What is Ilbesheimer Kunschdhäwwelflääsch?
This slightly mad-looking mouthful of a name requires a bit of translation even in German. The slow-cooked pork dish from Ilbesheim in the Palatinate (Pfalz), a municipality home to less than 1200 people. Kunschdhäwwelflääsch is local dialect for “Kunsttopffleisch“, literally “artificial pot meat”, referring to the fact that some kind of makeshift pot plays a role its preparation. This pot used to be made from parchment; today, foil or an oven bag is used.
And what goes into the bag? Cured pork neck, heavily seasoned with pepper and allspice and a little more frugally so with cloves and nutmeg, plus thickly sliced onions, bay leaves, white wine and sometimes garlic. The parcel is boiled in a pot of water for up to two hours and the meat served sliced thinly with the onions and thickened cooking liquid. On the side are usually plain boiled potatoes, known in local dialect as Quellgrumbeere. Ilbesheimer Kunschdhäwwelflääsch doesn’t look particularly tempting – the meat rather pale and the sauce rather grey – but given its appearance, it’s surprisingly tasty, and very comforting to eat.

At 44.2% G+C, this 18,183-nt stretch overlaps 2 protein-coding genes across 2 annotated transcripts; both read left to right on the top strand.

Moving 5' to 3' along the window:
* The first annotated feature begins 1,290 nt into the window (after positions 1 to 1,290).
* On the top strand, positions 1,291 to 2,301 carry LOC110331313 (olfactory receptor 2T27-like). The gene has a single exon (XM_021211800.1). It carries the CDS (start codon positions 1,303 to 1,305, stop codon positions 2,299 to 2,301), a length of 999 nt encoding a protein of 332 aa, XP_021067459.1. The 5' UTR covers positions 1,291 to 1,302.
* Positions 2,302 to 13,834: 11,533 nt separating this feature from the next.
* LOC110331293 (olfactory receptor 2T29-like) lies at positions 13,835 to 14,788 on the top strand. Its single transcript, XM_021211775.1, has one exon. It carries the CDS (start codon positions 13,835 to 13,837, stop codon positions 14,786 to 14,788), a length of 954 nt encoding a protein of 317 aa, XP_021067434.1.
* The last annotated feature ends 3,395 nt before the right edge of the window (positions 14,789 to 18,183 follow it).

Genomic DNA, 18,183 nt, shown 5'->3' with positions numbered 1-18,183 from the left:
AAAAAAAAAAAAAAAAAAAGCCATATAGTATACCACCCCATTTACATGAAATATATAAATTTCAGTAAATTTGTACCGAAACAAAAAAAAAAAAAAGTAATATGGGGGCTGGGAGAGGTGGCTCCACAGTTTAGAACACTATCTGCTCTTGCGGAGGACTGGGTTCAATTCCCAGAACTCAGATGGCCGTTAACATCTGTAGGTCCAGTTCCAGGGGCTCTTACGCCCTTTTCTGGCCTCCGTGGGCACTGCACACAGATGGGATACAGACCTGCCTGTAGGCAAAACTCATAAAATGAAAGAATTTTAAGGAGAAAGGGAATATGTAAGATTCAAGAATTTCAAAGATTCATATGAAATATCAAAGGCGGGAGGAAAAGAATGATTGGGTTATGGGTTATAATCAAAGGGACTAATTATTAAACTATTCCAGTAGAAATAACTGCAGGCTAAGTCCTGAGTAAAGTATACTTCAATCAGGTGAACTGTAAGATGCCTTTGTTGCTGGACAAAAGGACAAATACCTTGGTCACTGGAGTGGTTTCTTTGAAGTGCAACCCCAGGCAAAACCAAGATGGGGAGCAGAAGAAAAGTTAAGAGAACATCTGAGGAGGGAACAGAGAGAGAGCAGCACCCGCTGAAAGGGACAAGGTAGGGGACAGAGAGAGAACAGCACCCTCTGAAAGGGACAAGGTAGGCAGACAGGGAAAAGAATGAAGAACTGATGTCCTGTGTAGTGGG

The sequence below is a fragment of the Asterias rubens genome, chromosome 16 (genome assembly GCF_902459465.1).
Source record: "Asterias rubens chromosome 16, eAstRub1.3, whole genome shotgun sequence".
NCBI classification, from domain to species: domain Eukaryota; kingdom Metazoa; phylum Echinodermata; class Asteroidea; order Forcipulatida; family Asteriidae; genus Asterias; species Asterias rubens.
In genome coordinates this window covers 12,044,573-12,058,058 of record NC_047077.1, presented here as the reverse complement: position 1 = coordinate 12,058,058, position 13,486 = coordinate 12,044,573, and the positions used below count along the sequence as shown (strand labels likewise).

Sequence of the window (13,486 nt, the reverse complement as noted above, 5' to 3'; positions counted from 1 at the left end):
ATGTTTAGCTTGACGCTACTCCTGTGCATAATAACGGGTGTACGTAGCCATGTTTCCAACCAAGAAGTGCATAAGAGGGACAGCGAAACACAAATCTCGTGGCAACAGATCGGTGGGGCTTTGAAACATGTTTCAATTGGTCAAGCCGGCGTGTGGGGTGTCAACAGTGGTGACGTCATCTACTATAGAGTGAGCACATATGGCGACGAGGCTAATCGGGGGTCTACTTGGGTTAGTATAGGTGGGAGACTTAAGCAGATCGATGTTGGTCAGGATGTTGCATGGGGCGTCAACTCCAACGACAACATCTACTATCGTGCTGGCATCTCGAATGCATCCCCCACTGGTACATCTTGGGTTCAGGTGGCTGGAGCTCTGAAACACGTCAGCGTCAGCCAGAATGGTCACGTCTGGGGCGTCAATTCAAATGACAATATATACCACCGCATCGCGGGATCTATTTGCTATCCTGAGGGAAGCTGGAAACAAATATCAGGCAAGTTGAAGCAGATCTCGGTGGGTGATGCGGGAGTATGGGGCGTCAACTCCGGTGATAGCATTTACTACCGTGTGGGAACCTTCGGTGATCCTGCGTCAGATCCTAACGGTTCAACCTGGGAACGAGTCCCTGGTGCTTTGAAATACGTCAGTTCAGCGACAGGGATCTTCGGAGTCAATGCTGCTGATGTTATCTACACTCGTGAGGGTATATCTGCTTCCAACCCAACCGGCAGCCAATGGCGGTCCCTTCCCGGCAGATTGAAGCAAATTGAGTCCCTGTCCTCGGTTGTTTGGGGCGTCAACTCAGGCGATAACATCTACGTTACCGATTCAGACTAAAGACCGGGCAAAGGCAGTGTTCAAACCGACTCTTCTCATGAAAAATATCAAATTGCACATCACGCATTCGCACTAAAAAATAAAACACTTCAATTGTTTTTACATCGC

Where to eat Ilbesheimer Kunschtdhäwweflääsch
Ilbesheim is situated southwest of the university town of Landau in der Pfalz, on the slopes of a small hill just east of the Palatinate Forest called Kleine Kalmit. I tried the dish, however, 10km north of Ilbesheim in the municipality of Hainfeld. At Pfälzer Genuss Fraktion, a modest, casual counter-order restaurant on the edge of town, Ilbesheimer Kunschtdhäwweflääsch is served with potato salad as well as a green salad alongside (14,50€).
Pfälzer Genuss Fraktion, Weinstraße 68, 76835 Hainfeld (Website)
My meal was paid for by Deutsche Weinstraße e.V. – Mittelhaardt -and Südliche Weinstrasse e.V., but all opinons are my own.